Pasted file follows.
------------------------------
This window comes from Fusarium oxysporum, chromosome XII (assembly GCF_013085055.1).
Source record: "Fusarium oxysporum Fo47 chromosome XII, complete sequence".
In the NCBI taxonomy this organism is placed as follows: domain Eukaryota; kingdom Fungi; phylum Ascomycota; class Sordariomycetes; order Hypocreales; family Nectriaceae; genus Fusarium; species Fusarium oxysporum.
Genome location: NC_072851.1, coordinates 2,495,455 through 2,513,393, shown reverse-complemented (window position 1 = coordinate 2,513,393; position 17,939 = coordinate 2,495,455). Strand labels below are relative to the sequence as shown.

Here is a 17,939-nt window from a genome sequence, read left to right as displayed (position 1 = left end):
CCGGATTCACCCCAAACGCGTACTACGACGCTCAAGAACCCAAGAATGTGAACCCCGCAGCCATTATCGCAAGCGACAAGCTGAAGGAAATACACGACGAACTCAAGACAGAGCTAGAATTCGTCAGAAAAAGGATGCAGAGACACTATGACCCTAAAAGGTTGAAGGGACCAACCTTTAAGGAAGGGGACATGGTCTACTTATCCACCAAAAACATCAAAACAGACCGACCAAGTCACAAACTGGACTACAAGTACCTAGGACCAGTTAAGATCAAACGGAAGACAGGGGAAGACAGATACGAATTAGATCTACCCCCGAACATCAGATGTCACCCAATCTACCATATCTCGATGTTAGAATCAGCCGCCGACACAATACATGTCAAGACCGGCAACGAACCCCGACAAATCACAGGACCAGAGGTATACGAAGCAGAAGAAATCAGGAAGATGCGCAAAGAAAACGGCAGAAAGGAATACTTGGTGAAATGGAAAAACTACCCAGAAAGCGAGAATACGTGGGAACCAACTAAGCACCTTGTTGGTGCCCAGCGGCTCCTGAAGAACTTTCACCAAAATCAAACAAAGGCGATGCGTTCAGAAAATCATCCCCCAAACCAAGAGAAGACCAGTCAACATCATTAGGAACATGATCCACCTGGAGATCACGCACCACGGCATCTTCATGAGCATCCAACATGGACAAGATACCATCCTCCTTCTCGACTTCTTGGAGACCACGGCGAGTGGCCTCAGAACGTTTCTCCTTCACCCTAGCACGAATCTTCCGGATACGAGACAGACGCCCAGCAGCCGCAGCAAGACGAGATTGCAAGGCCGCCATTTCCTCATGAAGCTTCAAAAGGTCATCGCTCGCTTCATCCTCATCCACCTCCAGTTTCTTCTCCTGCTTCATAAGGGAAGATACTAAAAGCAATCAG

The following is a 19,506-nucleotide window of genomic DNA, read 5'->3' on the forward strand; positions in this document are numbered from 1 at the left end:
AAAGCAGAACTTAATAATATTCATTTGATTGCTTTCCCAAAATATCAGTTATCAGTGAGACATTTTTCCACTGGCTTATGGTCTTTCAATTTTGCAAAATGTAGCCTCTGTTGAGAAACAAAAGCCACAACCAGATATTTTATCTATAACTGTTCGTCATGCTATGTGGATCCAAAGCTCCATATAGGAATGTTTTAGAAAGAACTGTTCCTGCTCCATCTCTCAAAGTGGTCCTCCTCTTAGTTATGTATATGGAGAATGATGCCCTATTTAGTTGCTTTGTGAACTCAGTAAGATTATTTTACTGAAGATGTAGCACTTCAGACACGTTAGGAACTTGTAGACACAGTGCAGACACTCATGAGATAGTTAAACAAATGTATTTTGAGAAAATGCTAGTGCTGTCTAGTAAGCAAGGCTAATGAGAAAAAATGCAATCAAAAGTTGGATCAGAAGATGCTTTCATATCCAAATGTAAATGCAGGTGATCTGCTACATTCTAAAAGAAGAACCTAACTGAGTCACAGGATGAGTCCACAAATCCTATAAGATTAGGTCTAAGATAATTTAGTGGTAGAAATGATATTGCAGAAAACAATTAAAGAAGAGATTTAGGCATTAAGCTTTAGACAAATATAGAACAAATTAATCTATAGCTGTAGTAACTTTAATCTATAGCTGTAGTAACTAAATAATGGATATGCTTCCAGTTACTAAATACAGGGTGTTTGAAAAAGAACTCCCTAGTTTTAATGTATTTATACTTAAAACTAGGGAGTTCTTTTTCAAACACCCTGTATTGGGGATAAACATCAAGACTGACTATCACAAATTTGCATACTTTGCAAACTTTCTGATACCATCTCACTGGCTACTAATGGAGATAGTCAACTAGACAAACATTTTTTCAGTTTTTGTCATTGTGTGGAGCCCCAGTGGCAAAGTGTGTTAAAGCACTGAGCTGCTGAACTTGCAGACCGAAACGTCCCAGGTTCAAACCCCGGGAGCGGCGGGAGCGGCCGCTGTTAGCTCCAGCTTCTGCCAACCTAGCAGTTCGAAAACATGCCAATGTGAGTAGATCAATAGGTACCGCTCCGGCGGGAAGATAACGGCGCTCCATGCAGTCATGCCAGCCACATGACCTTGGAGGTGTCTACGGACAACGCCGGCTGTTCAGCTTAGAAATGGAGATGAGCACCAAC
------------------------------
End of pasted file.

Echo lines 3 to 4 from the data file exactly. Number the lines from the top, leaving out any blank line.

In the NCBI taxonomy this organism is placed as follows: domain Eukaryota; kingdom Fungi; phylum Ascomycota; class Sordariomycetes; order Hypocreales; family Nectriaceae; genus Fusarium; species Fusarium oxysporum.
Genome location: NC_072851.1, coordinates 2,495,455 through 2,513,393, shown reverse-complemented (window position 1 = coordinate 2,513,393; position 17,939 = coordinate 2,495,455). Strand labels below are relative to the sequence as shown.